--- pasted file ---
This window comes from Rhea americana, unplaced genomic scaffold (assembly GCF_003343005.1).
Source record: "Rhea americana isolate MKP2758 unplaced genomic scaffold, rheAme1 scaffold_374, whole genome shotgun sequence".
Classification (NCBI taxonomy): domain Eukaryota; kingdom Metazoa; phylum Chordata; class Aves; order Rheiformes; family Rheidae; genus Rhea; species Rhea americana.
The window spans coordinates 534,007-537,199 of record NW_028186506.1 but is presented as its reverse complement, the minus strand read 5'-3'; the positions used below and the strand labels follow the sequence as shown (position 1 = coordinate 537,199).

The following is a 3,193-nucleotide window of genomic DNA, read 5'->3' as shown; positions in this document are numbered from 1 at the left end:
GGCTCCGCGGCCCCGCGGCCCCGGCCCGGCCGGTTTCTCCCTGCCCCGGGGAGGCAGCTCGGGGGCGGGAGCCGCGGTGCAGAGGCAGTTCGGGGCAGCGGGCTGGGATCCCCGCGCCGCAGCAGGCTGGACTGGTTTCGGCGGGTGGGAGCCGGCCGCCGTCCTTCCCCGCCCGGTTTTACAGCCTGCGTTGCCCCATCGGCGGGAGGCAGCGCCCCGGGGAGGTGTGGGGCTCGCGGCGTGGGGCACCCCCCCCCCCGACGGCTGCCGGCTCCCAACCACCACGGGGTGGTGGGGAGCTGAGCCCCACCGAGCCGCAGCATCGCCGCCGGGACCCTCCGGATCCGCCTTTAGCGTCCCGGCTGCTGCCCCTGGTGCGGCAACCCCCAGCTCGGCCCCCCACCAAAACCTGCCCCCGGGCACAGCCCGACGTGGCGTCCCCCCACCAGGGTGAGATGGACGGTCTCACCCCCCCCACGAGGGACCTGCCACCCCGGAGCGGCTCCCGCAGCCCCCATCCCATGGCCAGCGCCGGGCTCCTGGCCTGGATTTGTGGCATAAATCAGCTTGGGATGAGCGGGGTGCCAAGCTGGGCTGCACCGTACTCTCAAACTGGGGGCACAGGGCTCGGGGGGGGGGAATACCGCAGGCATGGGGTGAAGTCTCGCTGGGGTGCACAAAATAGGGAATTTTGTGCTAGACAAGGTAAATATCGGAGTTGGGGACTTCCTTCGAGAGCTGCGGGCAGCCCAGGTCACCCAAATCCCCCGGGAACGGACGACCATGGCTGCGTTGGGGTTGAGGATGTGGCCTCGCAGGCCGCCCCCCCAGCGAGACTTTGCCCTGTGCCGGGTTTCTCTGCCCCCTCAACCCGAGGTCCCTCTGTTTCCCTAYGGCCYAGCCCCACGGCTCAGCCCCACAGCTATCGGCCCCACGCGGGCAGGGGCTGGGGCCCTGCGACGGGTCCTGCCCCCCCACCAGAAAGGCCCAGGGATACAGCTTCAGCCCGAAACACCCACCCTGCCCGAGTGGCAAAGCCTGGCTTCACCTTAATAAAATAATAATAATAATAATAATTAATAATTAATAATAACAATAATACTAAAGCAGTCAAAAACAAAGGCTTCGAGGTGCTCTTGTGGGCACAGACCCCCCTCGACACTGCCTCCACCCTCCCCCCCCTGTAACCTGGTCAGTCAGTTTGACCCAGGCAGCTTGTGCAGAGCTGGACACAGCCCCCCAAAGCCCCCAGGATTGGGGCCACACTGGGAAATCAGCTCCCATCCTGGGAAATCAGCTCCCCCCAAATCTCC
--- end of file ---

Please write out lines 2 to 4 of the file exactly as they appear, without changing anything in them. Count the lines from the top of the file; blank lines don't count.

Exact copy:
Source record: "Rhea americana isolate MKP2758 unplaced genomic scaffold, rheAme1 scaffold_374, whole genome shotgun sequence".
Classification (NCBI taxonomy): domain Eukaryota; kingdom Metazoa; phylum Chordata; class Aves; order Rheiformes; family Rheidae; genus Rhea; species Rhea americana.
The window spans coordinates 534,007-537,199 of record NW_028186506.1 but is presented as its reverse complement, the minus strand read 5'-3'; the positions used below and the strand labels follow the sequence as shown (position 1 = coordinate 537,199).